*249 Appellant contends that the requirement that distributors list separately the state gasoline tax in a written statement delivered to their purchasers, N.J.S.A. 54:39-25, the use of the proceeds of the state tax primarily for improvement of transportation facilities, N.J.S.A. 54:39-71 through 75, and the provisions for refunds of the state gasoline tax to certain consumer-purchasers, N.J.S.A. 54:39-66, all indicate a legislative intention that the tax is imposed on the consumer or user of the highways. As with the federal tax we find these arguments unpersuasive. These statutory provisions reflect nothing more than a legislative awareness that suppliers of gasoline can be expected to pass their tax costs down to the retailer, and subsequently the economic burden will be imposed on the consumer and certain users of transportation facilities in the form of a higher retail price. Whether a tax is passed on to the consumer is immaterial in determining the liability for the tax or on whom it is actually imposed. See e.g., Sun Oil Co. v. Gross Income Tax Div., supra.

Thus, we hold that the wording of N.J.S.A. 54:39-27 compels the conclusion that the legal incidence of the state gasoline tax is on the distributor, as defined in the New Jersey Motor Fuel Tax Act. Apart from the statutory language, it is also significant that in the statement attached to the 1950 amendment of the Motor Fuel Tax Act, L. 1950, c. 144, distributors were referred to as those "who are the taxpayers under the law."

Had the Legislature intended to impose the tax on the consumer, it could have done so plainly, as it did in the New Jersey Sales and Use Tax Act, N.J.S.A. 54:32B-1 et seq. That statute clearly indicates that the legal incidence of, and primary liability for, the tax is on the consumer or user, and the retailer or seller is liable therefor as a collecting agent or trustee for the State. The State may collect from or sue the customer, as well as the retailer or seller, for the tax, and the retailer or seller may also sue the customer to *250 collect the tax, provided the Director is made a party. N.J.S.A. 54:32B-6, 12, 14 and 22.[6]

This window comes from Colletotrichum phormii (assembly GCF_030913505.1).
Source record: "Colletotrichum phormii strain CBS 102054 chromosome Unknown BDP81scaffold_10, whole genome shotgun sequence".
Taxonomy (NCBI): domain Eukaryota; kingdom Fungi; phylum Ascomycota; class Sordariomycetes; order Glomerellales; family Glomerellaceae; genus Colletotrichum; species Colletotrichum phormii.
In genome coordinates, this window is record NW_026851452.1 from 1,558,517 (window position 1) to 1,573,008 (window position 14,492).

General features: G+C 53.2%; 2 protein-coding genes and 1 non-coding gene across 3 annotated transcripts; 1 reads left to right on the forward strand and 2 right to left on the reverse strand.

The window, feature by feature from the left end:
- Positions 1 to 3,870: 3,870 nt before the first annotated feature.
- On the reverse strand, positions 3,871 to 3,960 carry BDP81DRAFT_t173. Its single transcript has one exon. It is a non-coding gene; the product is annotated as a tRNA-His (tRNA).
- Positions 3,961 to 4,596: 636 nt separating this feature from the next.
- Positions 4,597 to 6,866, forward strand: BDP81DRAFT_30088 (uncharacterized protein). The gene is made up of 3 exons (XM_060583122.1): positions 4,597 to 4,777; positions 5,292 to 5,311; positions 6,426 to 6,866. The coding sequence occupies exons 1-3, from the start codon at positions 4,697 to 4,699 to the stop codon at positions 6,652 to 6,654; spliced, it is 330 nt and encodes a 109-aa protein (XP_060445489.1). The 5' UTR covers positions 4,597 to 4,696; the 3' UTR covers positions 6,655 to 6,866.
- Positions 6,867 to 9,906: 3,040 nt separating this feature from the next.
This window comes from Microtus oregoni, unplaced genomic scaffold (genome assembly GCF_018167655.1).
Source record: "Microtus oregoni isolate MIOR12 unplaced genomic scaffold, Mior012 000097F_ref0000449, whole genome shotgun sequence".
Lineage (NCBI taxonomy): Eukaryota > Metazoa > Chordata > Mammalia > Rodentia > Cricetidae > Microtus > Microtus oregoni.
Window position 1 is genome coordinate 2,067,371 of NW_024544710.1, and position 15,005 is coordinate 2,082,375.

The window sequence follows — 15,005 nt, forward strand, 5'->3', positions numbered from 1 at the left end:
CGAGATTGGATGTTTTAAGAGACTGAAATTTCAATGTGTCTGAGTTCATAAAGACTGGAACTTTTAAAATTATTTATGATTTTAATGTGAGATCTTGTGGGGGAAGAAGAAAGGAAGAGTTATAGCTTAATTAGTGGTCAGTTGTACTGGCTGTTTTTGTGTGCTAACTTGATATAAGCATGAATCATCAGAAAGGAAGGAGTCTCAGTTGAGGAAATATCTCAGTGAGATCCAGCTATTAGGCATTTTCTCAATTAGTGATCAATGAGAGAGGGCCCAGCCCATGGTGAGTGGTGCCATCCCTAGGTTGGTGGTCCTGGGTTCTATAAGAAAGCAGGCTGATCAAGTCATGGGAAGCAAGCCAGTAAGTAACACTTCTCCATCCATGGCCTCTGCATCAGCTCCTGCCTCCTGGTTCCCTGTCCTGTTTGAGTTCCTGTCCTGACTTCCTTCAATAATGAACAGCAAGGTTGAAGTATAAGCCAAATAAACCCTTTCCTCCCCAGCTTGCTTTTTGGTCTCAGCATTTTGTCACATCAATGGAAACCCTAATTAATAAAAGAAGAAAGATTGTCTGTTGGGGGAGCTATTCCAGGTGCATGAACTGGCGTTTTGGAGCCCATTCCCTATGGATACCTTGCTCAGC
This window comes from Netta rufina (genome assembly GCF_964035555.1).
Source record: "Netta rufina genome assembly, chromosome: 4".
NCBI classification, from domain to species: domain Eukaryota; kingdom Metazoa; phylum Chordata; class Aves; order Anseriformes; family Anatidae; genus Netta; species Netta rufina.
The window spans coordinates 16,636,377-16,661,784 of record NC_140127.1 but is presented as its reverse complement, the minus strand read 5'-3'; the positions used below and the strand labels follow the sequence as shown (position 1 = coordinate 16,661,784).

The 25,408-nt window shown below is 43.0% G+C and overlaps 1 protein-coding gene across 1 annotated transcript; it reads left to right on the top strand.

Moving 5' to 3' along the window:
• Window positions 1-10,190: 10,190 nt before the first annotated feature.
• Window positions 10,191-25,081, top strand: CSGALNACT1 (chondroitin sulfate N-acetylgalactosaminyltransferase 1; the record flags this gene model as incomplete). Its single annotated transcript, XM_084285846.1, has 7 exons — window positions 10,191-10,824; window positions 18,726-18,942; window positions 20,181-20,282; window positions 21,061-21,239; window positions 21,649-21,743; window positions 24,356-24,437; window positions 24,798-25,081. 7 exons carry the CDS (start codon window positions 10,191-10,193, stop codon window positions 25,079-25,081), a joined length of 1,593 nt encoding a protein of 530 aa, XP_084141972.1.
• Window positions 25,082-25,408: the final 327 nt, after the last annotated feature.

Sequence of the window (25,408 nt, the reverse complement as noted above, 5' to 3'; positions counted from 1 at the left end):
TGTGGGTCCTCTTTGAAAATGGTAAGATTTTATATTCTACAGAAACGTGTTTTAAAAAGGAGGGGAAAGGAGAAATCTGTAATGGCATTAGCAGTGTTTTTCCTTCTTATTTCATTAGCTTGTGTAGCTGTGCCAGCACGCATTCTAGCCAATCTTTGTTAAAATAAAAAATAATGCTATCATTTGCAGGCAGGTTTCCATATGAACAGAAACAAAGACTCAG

Appellant also contends that in view of the size of both gasoline taxes in relation to the wholesale price of gasoline, it would be unconscionable to require their inclusion as part of gross receipts under the Unincorporated Business Tax Act. That argument is addressed to the wisdom of the Legislation and is not a proper subject for judicial concern. A. & B. Auto Stores of Jones St., Inc. v. Newark, 59 N.J. 5, 19 (1971); Burton v. Sills, 53 N.J. 86, 95 (1968), app. dism., 394 U.S. 812, 89 S. Ct. 1486, 22 L. Ed. 2d 748 (1969); Thomas v. Kingsley, 43 N.J. 524, 530 (1965).

Appellant further claims that N.J.S.A. 56:6-2.3 of the Unfair Motor Fuel Practice Act, requiring that the retailer post a unit price separately stating the state and federal gasoline taxes, respectively, evidences an intent that such taxes constitute a tax on the consumer. We do not agree. The purpose of that provision and the statute of which it is a part bears no relationship to the gasoline tax statutes or the Unincorporated Business Tax Act. It was designed to control the practice of deceiving the public with respect to the price charged for gasoline and to prevent unfair practices, including price wars, in the retail sale of motor fuels. Fried v. Kervick, 34 N.J. 68 (1961).